BANGKOK – It was with a kiss that student activist Tattep Ruangprapaikitseree first took centre stage in Thai politics.
His embrace with his boyfriend at parliament as they campaigned for gay marriage rights last December shocked conservatives and stirred a social media storm.
Nine months on, the changes he now demands for Thailand are even more fundamental for the protest movement challenging an establishment long dominated by the army and the palace.
“I’m confused as to how I got here,” Tattep, 23, told Reuters.
Since mid-July, protesters have been calling for the departure of Prime Minister Prayuth Chan-ocha, a former coup leader. They want a new constitution, fresh elections and an end to the harassment of activists.
Some protesters also seek reforms to curb the powers of King Maha Vajiralongkorn’s Royal Palace.
Although there is no overall leader of the fragmented movement – and activists say they want to keep it that way – a July 18 protest by Tattep’s Free Youth Movement unexpectedly drew some 2,500 people and helped to build momentum for almost daily demonstrations since.
“At that time, there was no one leading the protest, so I decided to do it,” said Tattep, also known by the nickname Ford.
The government was not opposed to demonstrations, spokesperson Anucha Burapachaisri said.
“Youths can express their thoughts as long as it is under the rule of law. I want them to avoid sensitive issues because it can create conflicts among people,” he said.
The Palace did not respond to requests for comment.
Tattep grew up in the heart of Bangkok. His father works as a delivery driver for a mobile phone app. When Tattep’s mother died six years ago, they moved into one room in a shared house while he completed his studies.
“I support him because the movement is for the country: it’s not only about him,” said his father, Somrak Ruangprapaikitseree.
But his father worries the protests could turn violent, recalling the decade of bloody street turmoil before Prayuth’s 2014 coup.
Yellow versus red
Tattep said his political awareness began during those protests, when pro-establishment yellow shirts shut down Bangkok in clashes with red shirt supporters of former Prime Minister Thaksin Shinawatra.
While Tattep had initially hoped to be a pharmacist, he switched to political science and graduated from Bangkok’s Chulalongkorn University this year.
He and boyfriend Panumas Singprom met on Tinder and realised they had been going to the same political meetings.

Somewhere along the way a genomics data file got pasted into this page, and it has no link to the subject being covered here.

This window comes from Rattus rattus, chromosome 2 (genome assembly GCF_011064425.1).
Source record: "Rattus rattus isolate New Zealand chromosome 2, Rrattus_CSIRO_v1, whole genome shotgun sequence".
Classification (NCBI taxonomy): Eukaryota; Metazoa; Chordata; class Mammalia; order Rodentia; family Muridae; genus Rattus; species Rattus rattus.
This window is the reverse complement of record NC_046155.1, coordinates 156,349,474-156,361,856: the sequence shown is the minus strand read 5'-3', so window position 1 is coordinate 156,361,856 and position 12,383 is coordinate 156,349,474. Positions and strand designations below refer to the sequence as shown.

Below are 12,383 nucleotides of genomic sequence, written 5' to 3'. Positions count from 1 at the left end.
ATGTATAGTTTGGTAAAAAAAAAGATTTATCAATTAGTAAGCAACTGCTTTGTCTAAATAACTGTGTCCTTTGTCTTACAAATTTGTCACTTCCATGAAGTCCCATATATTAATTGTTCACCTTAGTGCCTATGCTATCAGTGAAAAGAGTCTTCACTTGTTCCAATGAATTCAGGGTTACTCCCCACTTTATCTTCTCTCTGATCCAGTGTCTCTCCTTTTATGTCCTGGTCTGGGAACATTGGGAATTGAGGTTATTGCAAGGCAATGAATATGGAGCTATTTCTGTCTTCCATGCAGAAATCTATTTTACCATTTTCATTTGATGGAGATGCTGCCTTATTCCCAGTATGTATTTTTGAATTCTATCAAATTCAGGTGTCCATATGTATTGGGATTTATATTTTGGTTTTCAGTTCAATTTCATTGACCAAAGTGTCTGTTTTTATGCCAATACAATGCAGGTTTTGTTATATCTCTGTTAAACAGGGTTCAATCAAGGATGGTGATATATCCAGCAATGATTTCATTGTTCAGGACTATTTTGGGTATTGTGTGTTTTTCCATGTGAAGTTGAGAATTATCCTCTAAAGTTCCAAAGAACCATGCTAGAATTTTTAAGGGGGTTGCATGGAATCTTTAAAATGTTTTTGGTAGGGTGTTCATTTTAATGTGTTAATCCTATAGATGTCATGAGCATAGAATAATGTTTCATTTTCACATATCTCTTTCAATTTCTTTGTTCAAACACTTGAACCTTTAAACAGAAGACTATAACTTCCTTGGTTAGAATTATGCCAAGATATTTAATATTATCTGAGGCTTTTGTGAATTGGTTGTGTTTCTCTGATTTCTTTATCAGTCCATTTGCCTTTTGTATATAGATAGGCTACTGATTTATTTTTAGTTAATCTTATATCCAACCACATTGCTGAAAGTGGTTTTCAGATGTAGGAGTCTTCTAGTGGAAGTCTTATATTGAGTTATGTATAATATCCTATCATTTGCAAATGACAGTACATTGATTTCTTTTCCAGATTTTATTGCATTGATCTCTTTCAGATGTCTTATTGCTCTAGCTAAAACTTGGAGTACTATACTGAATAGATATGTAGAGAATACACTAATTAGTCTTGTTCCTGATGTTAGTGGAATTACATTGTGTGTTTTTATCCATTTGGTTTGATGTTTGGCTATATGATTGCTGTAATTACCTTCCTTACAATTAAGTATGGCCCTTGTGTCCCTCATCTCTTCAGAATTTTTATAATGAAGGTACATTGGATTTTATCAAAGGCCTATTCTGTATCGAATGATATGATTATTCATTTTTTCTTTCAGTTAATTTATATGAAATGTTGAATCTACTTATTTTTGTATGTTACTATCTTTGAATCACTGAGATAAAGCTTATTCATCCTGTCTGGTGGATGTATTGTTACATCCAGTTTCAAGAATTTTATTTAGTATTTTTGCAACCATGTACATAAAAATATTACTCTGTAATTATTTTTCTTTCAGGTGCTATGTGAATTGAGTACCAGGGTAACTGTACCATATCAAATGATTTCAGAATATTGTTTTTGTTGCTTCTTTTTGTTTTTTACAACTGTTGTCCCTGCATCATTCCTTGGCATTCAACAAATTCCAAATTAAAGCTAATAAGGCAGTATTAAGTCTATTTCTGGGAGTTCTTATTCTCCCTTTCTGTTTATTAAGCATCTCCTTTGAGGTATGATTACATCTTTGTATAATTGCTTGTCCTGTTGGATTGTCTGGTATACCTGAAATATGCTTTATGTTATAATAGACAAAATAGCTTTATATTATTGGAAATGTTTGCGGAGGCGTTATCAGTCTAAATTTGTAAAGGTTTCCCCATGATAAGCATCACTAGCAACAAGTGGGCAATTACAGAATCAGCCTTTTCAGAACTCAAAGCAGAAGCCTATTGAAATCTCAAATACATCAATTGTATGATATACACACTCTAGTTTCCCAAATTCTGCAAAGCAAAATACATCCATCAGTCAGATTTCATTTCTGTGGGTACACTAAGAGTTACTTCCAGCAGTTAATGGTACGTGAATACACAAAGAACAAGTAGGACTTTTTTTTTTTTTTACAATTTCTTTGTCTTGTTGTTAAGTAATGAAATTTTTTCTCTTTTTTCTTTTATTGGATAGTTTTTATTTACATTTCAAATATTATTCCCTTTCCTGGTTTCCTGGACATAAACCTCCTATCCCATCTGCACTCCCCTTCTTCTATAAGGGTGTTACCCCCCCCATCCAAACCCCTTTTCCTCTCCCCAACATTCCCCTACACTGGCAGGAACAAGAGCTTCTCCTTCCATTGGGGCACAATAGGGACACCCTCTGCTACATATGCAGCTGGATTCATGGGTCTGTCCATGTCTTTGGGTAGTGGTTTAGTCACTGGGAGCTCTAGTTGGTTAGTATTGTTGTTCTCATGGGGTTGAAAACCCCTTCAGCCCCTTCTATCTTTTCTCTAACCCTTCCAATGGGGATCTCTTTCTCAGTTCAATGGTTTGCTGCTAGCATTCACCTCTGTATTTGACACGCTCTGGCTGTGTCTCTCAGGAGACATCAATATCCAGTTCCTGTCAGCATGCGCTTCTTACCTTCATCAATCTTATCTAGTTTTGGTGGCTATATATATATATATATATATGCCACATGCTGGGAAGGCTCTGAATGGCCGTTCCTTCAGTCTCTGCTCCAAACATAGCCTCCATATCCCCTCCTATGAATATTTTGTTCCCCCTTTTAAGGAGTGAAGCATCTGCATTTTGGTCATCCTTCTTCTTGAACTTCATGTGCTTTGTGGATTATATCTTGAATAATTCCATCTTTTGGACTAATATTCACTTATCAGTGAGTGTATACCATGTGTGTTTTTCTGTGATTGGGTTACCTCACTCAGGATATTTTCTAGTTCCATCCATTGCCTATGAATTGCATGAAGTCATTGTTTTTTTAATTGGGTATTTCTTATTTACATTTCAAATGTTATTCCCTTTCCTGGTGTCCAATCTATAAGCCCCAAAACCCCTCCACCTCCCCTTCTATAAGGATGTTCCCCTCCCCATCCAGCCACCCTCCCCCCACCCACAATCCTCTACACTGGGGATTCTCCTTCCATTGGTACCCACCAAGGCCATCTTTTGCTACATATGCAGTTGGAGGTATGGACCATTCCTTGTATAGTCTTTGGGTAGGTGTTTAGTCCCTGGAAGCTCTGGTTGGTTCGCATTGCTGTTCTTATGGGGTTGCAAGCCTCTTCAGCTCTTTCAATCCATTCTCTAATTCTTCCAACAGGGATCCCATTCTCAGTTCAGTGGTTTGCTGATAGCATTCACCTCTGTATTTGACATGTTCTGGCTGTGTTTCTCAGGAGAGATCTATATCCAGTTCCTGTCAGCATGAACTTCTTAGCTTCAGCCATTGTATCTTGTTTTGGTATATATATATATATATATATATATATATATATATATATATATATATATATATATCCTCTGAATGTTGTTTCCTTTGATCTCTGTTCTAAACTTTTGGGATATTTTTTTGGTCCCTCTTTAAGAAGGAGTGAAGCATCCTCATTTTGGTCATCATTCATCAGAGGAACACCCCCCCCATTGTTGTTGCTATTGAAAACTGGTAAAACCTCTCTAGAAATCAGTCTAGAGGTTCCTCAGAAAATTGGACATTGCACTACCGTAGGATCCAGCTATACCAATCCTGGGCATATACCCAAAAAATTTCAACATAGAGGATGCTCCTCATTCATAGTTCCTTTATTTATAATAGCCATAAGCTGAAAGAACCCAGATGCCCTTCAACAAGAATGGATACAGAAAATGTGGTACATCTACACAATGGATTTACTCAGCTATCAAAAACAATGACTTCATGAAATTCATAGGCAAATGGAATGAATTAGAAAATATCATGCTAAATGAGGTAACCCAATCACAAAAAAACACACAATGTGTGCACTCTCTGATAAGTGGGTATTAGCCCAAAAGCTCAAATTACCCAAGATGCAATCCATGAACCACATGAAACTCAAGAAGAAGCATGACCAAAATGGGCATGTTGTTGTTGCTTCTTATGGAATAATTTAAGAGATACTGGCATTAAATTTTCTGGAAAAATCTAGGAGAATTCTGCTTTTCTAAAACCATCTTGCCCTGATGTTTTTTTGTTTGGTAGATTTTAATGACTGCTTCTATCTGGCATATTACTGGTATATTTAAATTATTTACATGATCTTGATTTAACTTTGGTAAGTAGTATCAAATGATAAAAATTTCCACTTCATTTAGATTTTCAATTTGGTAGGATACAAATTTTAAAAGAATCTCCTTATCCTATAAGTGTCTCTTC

“We don’t want to grow old and have our kids ask us ‘When the country faced injustice what did you do?’” said Panumas, who is often by his side.
Last year’s election fuelled calls for change after Prayuth returned as prime minister in a vote his opponents said was unfair. Prayuth says the vote was fair.
As well as campaigning for LGBT rights, they set up a discussion forum on Facebook that became the Free Youth Movement – and later the Free People Movement to broaden its appeal.
“Let it end in our generation,” shouted Tattep as he took the stage on Aug. 16 at a Bangkok demonstration of more than 10,000 people, the biggest yet.
Prominent right-winger Warong Dechgitvigrom said youth protesters such as Tattep were being misled, particularly when it came to questioning the monarchy.
“There’s no way high school or university students can profoundly understand politics,” he told Reuters.
Tattep has taken a less radical approach than some student leaders, who have publicly set out 10 points for reform of the monarchy. But he said this is simply because he sees constitutional change, rather than monarchy reform, as the priority.
Sought by police for their part in organising the July 18 protest, Tattep and Panumas were arrested on Aug 26. They were among at least a dozen activists charged with breaching internal security laws and an emergency decree to stop the spread of coronavirus. They were released on bail the same day.
Tattep said the charges would not stop him.
“I’m pressured by the government, people from the movement, the opposition and even supporters because they are expecting me to lead,” he said. “It is worth it if I can be part of a movement that leads the country to true democracy.”
This article was first published in Asia One . All contents and images are copyright to their respective owners and sources.